“He’s pretty great, huh?”


I can’t tell you the exact moment when I knew that I was meeting Wim Faros. I think it happened sometime between when I heard him speak, and when I saw the little lanyard attached to his belt. I remember turning, remember my eyes pulling his body before me. He stood shorter than me, which I found surprising. He wore a denim jacket over a white dress shirt. His pastel pink tie matched his pink Chuck Taylors. He smiled like actual magic, like a jelly bracelet given to you by your high school sweetheart, like a picture of your old dog sitting on your dashboard as you drive through a long night. His eyes shimmered.


Like I said, I’m not sure exactly when I realized that Wim Faros stood before me. But I knew that it was him, and I realized: I had always known him. Wim Faros. I had forgotten, somehow, the way that we forget all our old treasures, but I had always known him.


“He’s pretty great, huh?” he had asked, but I saw in his eyes that he meant the question rhetorically. I saw in his eyes … I don’t know how to describe it.
What is greatness, anyway? What does it mean to be extraordinary? You asked the question yourself, Deidre, during your show. And I think … I think that Wim Faros gave me the answer. I think that his eyes gave me the answer.


Someone might have warned you, at some point in your life, that if everyone were great, then no one would be great. They might’ve touted the ideology that greatness requires mediocrity, that shadows cannot be seen without light, that contrast and comparison drive all value.


Wim Faros’s eyes told me otherwise.


Wim Faros’s eyes–the eyes that answered his own rhetorical question–told me that the musician on the ground was great. He told me that any musician was great. That every musician was great. That everyone was great.


This sidewalk musician had talent, certainly, but that wasn’t the point. He didn’t owe his greatness to anything so trite as that. Because anyone can practice, you know? Anyone can “get good.” But you no what no one else can do? Do you know what no other person could ever possibly accomplish?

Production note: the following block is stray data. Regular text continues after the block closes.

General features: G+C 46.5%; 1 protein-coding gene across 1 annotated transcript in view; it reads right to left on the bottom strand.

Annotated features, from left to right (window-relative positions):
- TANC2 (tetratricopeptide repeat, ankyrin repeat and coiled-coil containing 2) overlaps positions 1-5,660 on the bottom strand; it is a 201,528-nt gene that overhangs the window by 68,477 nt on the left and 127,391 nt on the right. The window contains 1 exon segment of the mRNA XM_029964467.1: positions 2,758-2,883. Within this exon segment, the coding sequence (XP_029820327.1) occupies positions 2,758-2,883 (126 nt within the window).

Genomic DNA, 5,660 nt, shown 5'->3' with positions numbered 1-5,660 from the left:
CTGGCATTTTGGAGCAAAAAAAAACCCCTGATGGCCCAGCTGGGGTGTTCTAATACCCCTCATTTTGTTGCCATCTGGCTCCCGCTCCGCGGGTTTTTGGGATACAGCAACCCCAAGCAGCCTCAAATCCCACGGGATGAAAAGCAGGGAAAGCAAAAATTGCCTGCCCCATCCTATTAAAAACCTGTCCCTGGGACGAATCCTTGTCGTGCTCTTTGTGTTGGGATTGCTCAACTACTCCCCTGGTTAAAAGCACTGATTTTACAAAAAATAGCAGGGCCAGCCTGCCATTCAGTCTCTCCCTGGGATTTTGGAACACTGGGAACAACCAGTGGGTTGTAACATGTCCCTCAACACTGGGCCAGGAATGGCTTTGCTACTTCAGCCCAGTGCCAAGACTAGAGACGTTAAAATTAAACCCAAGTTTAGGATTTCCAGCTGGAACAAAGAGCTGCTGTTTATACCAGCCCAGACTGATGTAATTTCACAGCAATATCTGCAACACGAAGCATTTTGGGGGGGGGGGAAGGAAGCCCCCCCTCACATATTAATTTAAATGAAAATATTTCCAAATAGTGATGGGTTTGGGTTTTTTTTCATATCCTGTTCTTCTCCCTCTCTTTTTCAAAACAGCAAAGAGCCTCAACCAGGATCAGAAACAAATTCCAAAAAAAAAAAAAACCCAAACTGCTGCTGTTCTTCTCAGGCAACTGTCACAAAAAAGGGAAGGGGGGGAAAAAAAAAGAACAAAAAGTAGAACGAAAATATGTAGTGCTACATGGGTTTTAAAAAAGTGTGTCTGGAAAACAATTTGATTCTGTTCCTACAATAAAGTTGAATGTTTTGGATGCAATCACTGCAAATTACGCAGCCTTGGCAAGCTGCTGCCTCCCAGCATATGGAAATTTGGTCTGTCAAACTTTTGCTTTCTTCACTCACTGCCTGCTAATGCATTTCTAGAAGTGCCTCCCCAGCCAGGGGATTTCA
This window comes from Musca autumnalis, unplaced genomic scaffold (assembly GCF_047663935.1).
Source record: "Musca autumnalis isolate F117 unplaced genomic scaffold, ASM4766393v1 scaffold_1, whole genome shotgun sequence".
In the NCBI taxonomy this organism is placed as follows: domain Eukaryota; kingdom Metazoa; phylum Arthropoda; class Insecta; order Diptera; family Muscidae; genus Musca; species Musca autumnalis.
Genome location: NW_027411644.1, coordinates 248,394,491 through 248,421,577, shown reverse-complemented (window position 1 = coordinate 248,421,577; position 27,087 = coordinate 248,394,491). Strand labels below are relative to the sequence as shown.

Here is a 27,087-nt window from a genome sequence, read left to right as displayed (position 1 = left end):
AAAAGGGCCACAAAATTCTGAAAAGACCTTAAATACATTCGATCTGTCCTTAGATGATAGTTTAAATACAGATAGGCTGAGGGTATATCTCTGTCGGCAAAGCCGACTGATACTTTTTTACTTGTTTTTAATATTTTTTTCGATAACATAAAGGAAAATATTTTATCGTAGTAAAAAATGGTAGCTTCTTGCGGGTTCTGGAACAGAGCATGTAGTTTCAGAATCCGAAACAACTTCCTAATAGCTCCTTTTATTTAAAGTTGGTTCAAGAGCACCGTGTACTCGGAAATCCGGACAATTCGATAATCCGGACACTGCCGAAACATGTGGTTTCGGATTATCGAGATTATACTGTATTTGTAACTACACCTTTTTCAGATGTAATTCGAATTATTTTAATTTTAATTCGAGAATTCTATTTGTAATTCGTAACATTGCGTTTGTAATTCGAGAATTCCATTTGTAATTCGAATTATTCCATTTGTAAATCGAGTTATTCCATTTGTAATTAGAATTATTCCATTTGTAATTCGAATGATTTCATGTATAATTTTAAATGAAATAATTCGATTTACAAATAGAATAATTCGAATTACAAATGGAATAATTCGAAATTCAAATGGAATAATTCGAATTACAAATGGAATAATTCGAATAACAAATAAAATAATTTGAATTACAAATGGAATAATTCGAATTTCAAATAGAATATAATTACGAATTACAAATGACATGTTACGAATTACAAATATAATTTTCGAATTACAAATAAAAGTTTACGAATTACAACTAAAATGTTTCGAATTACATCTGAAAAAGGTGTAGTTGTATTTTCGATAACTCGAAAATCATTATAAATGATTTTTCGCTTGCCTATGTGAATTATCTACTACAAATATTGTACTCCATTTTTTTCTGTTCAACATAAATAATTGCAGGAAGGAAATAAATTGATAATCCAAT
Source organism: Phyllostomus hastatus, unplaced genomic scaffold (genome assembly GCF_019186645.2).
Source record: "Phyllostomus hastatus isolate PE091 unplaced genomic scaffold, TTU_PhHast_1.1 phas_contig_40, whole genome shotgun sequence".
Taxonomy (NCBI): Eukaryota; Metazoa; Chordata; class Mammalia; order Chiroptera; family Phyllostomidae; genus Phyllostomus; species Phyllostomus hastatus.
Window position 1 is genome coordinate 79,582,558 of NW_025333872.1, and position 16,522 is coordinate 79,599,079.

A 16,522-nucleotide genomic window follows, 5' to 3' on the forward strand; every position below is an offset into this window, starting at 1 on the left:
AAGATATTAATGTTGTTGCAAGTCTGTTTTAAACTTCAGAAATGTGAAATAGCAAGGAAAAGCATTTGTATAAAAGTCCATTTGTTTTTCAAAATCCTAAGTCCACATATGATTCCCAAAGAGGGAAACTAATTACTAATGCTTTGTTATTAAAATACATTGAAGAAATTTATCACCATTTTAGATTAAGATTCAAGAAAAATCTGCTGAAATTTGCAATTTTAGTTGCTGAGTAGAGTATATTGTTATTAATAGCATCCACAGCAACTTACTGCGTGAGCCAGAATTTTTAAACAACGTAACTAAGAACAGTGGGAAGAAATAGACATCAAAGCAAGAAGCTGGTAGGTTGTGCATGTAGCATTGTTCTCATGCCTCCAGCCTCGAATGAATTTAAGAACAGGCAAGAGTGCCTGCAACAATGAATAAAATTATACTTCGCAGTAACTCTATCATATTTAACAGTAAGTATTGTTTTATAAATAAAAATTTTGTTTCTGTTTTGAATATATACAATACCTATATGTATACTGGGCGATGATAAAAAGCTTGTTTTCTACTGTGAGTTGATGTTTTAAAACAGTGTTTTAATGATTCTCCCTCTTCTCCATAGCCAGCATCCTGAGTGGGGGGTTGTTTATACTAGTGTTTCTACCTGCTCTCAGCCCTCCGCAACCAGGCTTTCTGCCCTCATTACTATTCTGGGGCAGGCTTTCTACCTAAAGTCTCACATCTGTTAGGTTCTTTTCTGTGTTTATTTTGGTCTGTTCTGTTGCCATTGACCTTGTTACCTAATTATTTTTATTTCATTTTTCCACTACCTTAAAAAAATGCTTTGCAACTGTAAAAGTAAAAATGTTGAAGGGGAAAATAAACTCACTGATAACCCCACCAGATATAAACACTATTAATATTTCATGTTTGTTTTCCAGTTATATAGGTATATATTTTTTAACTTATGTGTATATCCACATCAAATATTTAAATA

No one else could be him. No one else in the history of the human race, alive or dead, could ever be him.


So how could he be anything except extraordinary? How could he be mediocre, or commonplace, or unremarkable, when no one else in the entire world was sitting on that sidewalk, at that moment, playing those songs on that guitar.


He was great because he was there.


We are all great because we are all here.


That is what Wim Faros taught me.


With all our own individual treasures–no matter if they’ve been dulled by neglect, or locked carefully away from the beautiful cruelty of the world–aren’t we all impossible to duplicate? Aren’t we all extraordinary?


“Yes,” I responded.


Wim nodded.


Panic set in as I thought that Wim would remain, a manifest yesteryear phantasm, waiting for the bus with me, challenging me past the brink of exhaustion with his transcendent eyes. But then he walked on. He pulled his wallet from a pocket in his jeans and placed a few bills in the opened guitar case. He turned a corner and disappeared.


I stood transfixed. I might have missed my bus.


That was how I met Wim Faros.


Thank you, Deidre, for reading. Thank you for your show. Thank you for your passion. Thank you for reading.


From: Ian Eller-Romey

We had this inside joke where he was supposed to make monthly subscriptions to me. He gave this note to me 5 months into dating about 5 years ago with money taped on to ‘renew his subscription’
I havent removed it since that day and never will even if i’m homeless and 45 cents short of my next meal.

Why cant i remember feeling this ridiculously in love with you.